Any application that uses external services such as APIs should be able to handle errors gracefully. Often this requires no more that displaying a message to the user and ensuring the application continues to function. In this lesson we’ll look at how we can convert an error from the network into an action that is dispatched into the Redux store, allowing us to show an error message to the user and prevent the application from crashing.
In this application that uses a public API to search for beers, we're already handling things like debouncing the user's input and canceling pending requests should we need to make another. One thing it can't do yet though is handle network errors gracefully. Let's put some code in place to simulate a flaky network.
In this example, we are destructuring the payload from the action that comes out of Redux, and we're passing it along to this Ajax helper function we have here. We take that search term, and we're just generating an RXJS Ajax observable. A quick and easy way to fake an error here would be to say that for certain search terms, throw an error and for all others, return this regular Ajax observable.
Why don't we say if term is equal to Skol, then we'll return a throw observable? We'll say observable.throw. We'll pass through some error message. Otherwise, for all other search terms, just return the Ajax as normal. This will now allow us to type into that search input field and only when we type exactly the word Skol will it throw this error.
Let's give it a shot in the browser. Now you see if I type S-K, I'll get a regular search result. If I complete that error string, we get a thrown error. This happens because, in RX, errors bubble up just like they would with regular try-catch blocks. If you don't have anywhere in your code in which you are catching those errors, it will just throw them in the global context. We need to be careful about this.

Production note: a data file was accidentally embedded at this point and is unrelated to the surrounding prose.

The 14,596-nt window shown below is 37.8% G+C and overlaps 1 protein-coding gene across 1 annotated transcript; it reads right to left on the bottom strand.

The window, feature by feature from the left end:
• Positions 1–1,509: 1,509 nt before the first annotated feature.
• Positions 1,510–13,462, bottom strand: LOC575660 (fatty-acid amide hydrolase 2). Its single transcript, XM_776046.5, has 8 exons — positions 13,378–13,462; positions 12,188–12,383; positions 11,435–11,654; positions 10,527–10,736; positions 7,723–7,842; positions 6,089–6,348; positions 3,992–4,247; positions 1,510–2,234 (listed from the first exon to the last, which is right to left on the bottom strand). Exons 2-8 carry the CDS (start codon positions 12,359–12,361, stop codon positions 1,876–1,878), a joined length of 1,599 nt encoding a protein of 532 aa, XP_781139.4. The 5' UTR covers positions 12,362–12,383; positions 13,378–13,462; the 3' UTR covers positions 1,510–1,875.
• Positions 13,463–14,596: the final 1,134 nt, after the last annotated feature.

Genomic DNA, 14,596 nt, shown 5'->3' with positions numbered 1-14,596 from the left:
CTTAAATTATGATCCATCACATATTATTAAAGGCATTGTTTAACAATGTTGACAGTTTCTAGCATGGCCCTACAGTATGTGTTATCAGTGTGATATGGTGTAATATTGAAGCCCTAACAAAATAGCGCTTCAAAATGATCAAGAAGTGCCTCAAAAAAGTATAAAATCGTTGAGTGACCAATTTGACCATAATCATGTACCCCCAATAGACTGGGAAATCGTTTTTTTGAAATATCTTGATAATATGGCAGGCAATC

The rule typically is anything that talks to the outside world you should expect that it could throw an error, and you need to handle that gracefully. Sometimes you'll just handle that in some kind of logging service, but most of the time with UI development, you're going to want to present the error to the user or at least explain to them that something failed.
Looking back at our application, let's implement a feature where when the search throws an error, we put a message underneath the search bar. Crucially, we need to allow the user to continue searching for other terms.
This is the function that generates either the error or the Ajax request. When it's successful, we call received beers which generates the success action to be dispatched back into the Redux store.
We want to handle the error in a very similar way. Should an error occur, we'll want to stop that error from balling any further up into the application. We also want to dispatch an error action into the Redux store. This will allow us to give the message to the user on-screen.
Let's first create the action that will handle this. We'll create another constant, and we'll say that this is the error case. We'll copy paste its function. This time, we're going to pass through an error object. The payload that we want to receive in the reducer is just the message. We can say error.message. Now we have this function to call when an error occurs.
Back in the Epic, we can add a catch after here. In here, we have access to the error, but we must return an observable. We can do return observable of, and then we'll call out to the action we just created, pass through the error, make sure we import it.